We are living in times of a deep economic crisis characterized by scarcity of raw materials, energy and credit and an increase in volatility and globalization. All of which leads to considerably increased competition in terms of quality, and price of products and services. This challenge is due, on the one hand, to the increase of knowledge, demands and the power of customers and, on the other hand, to the number and aggression of competitors.
Every organization must seek to satisfy customers’ requirements in terms of quality and price of products and services. At the same time, it must innovate and improve the cost structure of production and service supply; in other words improve business processes.
The Six Sigma and Lean Thinking methods are effective for supporting and making process improvement projects. However, they leave a number of important issues unresolved:
- Is there a coherent model that covers both the aspects of Lean and Six Sigma methodologies and those of digitization?
- In what way can Information and Communication Technologies (ICT) support such improvement projects rather than hinder them?
Lean and Six Sigma methods work on the analysis and subsequent optimization of physical and organizational flows. They leave aside the study of the automation flow and of the interactions between information systems and telecommunication networks with physical and organizational activities. The risk, consequently is for any desired improvement to remain trapped within the constraints imposed by such systems.
An empirical rule states that 50% of the processes are independent from automation, whilst the remaining 50% of the processes are closely based on automation and very dependent on information systems and networks. These percentages are changing and automation is acquiring an increasing relevance.
It is important to integrate automation methods and management rules with improvement and optimization projects of Lean Six Sigma. This is the only way to optimize typical processes for improving competitive advantage and is especially true in those service companies that traditionally have not assigned significant priority to the improvement of processes, but which now depend increasingly on digitization.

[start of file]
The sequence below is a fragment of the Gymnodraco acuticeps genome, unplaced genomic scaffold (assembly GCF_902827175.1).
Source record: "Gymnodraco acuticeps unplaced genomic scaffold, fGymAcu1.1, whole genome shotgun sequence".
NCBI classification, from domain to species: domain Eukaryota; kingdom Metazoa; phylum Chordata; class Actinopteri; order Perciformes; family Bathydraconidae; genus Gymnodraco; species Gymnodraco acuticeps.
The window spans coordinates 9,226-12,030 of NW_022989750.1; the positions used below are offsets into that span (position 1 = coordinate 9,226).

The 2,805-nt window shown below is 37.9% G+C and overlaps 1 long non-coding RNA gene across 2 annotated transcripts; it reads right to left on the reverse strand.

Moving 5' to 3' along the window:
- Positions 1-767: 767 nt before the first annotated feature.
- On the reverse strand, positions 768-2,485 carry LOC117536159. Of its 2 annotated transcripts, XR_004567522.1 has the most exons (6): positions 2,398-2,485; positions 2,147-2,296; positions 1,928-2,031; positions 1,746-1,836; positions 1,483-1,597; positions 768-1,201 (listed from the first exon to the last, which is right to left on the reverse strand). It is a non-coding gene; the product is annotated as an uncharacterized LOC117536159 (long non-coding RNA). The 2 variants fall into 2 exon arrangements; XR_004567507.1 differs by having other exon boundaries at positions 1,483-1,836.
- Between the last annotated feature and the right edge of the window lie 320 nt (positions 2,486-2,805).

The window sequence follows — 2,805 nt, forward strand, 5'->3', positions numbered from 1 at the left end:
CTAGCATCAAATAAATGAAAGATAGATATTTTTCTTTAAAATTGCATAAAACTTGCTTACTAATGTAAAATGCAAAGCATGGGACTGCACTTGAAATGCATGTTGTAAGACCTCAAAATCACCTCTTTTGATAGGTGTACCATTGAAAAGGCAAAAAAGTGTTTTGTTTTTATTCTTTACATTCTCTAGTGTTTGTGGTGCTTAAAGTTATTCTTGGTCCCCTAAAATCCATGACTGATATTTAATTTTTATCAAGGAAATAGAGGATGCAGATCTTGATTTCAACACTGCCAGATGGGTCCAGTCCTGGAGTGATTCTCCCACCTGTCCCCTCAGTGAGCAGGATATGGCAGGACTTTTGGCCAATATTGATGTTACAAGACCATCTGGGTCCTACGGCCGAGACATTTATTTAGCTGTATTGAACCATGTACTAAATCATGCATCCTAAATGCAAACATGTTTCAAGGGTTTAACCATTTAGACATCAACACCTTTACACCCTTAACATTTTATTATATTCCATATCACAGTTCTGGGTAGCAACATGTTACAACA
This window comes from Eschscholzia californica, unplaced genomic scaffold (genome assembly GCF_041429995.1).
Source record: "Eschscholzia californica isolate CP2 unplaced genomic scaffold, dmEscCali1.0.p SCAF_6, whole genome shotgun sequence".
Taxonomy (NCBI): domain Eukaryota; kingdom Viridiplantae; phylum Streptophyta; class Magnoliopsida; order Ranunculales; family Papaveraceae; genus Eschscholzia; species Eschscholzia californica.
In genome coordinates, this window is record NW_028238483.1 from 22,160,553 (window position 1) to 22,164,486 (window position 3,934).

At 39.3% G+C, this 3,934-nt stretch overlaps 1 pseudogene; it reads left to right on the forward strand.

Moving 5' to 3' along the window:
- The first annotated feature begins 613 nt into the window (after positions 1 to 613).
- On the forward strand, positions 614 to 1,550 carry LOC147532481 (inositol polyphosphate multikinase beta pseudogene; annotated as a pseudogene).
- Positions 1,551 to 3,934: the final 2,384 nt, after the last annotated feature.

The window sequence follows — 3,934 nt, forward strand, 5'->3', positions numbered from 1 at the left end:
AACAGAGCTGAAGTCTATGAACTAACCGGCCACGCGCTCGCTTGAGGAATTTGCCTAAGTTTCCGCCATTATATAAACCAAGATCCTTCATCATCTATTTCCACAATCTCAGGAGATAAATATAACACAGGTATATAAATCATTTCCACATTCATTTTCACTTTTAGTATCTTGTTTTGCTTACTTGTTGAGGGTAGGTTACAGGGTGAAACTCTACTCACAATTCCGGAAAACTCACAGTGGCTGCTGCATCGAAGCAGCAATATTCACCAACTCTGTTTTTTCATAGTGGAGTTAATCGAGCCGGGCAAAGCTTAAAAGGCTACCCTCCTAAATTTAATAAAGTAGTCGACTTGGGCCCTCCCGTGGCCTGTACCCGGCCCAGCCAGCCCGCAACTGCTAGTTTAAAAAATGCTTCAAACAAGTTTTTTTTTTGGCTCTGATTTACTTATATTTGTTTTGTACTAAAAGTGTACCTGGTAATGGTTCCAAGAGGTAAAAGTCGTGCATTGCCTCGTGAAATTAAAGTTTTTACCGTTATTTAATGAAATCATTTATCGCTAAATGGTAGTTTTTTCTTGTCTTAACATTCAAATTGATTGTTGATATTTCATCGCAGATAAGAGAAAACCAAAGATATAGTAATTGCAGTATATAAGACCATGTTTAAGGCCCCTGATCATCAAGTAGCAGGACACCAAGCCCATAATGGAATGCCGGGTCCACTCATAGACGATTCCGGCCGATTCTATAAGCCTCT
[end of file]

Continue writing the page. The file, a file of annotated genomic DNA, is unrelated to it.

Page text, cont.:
Lean and Six Sigma initiatives are designed to enable sustained improvements in your company or organization’s efficiency and competitiveness. As with other improvement strategies they are dependent on two things, effective management and your ability to automate or digitize elements of your business process.
Sustainable business improvement requires a holistic, methodological approach, designed to improve and optimize processes from all points of view. Such an approach should:
- Be complete and operational;
- Be structured (Six Sigma);
- Be guided by customers’ demands (Lean and Six Sigma);
- Not be stuck in a specific sector;
- Make use of digitization wherever this makes sense;
- Enhance the benefits brought about by processes and projects of management automation and the rational use of information systems and telecommunications.
Process digitization should go together with the improvement of the organizational and physical flows. Collectively they enable you to eliminate any source of waste from the logical flow caused by physical, organization and digitization activities and their interfaces. It is only once you have streamlined or redesigned the new process that it is possible to introduce or re-introduce automation in an effective, efficient and economical way. At that stage you can speed up and automate activities adding value that will be recognized by the customer. You can also avoid waste in the information and communication system and in the automation flows. This waste causes the production or supply processes to slow down or stop altogether.
There are different methodologies generally accepted on Lean Thinking and Six Sigma. There are several systematic approaches to information and communication systems (Information and Communication Technology ICT) and to automation. These may be from the project management point of view. The approaches can be also from an operation point of view (e.g. ITIL, Information Technology Infrastructure Library, or a set of guidelines inspired in the practice of the management of ICT services). There are no integrated approaches blending Lean and Six Sigma with digitization.